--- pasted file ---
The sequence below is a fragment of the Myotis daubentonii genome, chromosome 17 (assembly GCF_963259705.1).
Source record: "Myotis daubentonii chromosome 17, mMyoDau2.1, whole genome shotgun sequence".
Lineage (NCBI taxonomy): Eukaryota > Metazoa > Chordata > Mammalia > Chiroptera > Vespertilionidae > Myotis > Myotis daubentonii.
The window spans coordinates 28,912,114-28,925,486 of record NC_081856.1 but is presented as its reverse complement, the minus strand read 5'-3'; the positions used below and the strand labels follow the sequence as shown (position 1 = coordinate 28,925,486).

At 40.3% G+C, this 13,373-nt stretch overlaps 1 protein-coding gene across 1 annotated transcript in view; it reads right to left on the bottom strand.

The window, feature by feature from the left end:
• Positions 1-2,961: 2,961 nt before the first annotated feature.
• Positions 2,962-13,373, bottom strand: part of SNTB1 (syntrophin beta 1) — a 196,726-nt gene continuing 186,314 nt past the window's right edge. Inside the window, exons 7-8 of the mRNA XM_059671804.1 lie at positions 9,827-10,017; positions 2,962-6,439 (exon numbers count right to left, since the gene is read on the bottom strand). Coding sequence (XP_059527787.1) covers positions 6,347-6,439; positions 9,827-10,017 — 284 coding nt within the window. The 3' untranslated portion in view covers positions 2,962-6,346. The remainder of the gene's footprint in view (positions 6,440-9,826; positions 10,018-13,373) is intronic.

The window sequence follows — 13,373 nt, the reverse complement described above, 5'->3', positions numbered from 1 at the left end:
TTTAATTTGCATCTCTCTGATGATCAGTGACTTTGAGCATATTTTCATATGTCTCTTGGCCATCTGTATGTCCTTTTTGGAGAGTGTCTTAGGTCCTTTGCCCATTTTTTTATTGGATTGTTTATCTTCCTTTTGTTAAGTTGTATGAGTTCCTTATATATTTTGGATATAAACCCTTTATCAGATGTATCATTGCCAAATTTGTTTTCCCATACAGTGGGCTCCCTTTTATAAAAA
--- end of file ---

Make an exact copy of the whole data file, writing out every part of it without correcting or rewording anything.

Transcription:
The sequence below is a fragment of the Myotis daubentonii genome, chromosome 17 (assembly GCF_963259705.1).
Source record: "Myotis daubentonii chromosome 17, mMyoDau2.1, whole genome shotgun sequence".
Lineage (NCBI taxonomy): Eukaryota > Metazoa > Chordata > Mammalia > Chiroptera > Vespertilionidae > Myotis > Myotis daubentonii.
The window spans coordinates 28,912,114-28,925,486 of record NC_081856.1 but is presented as its reverse complement, the minus strand read 5'-3'; the positions used below and the strand labels follow the sequence as shown (position 1 = coordinate 28,925,486).

At 40.3% G+C, this 13,373-nt stretch overlaps 1 protein-coding gene across 1 annotated transcript in view; it reads right to left on the bottom strand.

The window, feature by feature from the left end:
• Positions 1-2,961: 2,961 nt before the first annotated feature.
• Positions 2,962-13,373, bottom strand: part of SNTB1 (syntrophin beta 1) — a 196,726-nt gene continuing 186,314 nt past the window's right edge. Inside the window, exons 7-8 of the mRNA XM_059671804.1 lie at positions 9,827-10,017; positions 2,962-6,439 (exon numbers count right to left, since the gene is read on the bottom strand). Coding sequence (XP_059527787.1) covers positions 6,347-6,439; positions 9,827-10,017 — 284 coding nt within the window. The 3' untranslated portion in view covers positions 2,962-6,346. The remainder of the gene's footprint in view (positions 6,440-9,826; positions 10,018-13,373) is intronic.

The window sequence follows — 13,373 nt, the reverse complement described above, 5'->3', positions numbered from 1 at the left end:
TTTAATTTGCATCTCTCTGATGATCAGTGACTTTGAGCATATTTTCATATGTCTCTTGGCCATCTGTATGTCCTTTTTGGAGAGTGTCTTAGGTCCTTTGCCCATTTTTTTATTGGATTGTTTATCTTCCTTTTGTTAAGTTGTATGAGTTCCTTATATATTTTGGATATAAACCCTTTATCAGATGTATCATTGCCAAATTTGTTTTCCCATACAGTGGGCTCCCTTTTATAAAAA